Many flowering plants present variable complex fragrances, which usually include different isomers of the same molecule. As fragrance is an essential cue for flower recognition by pollinators, we ask if honey bees discriminate between floral-fragrance isomers in an appetitive context. We used the olfactory conditioning of the proboscis extension response (PER), which allows training a restrained bee to an odor paired with sucrose solution. Bees were trained under an absolute (a single odorant rewarded) or a differential conditioning regime (a rewarded vs. a non-rewarded odorant) using four different pairs of isomers. One hour after training, discrimination and generalization between pairs of isomers were tested. Bees trained under absolute conditioning exhibited high generalization between isomers and discriminated only one out of four isomer pairs; after differential conditioning, they learned to differentiate between two out of four pairs of isomers but in all cases generalization responses to the non-rewarding isomer remained high. Adding an aversive taste to the non-rewarded isomer facilitated discrimination of isomers that otherwise seemed non-discriminable, but generalization remained high. Although honey bees discriminated isomers under certain conditions, they achieved the task with difficulty and tended to generalize between them, thus showing that these molecules were perceptually similar to them. We conclude that the presence of isomers within floral fragrances might not necessarily contribute to a dramatic extent to floral odor diversity.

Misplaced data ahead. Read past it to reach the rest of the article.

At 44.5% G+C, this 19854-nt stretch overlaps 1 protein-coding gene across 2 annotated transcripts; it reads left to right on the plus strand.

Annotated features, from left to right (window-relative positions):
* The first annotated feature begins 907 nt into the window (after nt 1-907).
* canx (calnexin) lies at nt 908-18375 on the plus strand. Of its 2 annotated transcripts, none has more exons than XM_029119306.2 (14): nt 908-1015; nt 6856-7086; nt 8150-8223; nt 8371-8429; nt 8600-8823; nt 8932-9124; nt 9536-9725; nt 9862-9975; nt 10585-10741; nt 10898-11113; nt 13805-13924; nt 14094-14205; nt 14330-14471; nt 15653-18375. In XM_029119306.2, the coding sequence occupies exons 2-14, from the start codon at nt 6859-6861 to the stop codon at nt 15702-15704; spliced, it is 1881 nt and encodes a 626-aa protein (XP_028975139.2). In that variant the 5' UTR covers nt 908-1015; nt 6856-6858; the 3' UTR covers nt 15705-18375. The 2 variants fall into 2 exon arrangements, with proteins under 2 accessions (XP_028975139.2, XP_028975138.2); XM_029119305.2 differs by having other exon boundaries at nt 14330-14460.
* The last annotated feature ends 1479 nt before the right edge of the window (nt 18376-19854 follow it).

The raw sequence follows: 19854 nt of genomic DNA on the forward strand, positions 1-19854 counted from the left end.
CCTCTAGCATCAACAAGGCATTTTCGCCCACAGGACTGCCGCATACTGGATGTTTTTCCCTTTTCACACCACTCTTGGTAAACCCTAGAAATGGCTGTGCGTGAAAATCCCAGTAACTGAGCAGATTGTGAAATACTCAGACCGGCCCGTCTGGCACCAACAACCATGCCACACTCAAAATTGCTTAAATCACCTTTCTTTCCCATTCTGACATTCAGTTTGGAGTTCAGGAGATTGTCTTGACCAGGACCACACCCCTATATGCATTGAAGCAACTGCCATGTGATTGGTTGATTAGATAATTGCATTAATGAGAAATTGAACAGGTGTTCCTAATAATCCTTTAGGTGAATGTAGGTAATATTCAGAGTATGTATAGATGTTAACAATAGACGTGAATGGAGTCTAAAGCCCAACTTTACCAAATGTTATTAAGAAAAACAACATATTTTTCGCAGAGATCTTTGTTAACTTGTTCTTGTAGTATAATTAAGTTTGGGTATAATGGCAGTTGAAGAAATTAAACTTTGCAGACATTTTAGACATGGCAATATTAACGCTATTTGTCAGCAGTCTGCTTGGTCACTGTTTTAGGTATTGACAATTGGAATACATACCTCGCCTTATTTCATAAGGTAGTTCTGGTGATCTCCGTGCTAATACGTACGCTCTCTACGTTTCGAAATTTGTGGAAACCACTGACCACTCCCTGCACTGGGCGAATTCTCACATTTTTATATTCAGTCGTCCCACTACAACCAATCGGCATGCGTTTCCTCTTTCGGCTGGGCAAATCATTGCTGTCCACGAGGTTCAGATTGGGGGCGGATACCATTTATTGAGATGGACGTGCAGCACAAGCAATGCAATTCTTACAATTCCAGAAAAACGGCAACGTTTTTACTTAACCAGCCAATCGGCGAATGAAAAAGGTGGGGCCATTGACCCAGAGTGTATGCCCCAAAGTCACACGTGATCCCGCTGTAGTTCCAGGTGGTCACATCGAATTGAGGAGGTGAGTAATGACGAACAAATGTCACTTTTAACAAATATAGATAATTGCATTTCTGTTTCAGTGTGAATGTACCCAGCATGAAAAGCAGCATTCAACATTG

Joao Marcelo Robazzi Bignelli Valente Aguiar, Ana Carolina Roselino, Marlies Sazima, and Martin Giurfa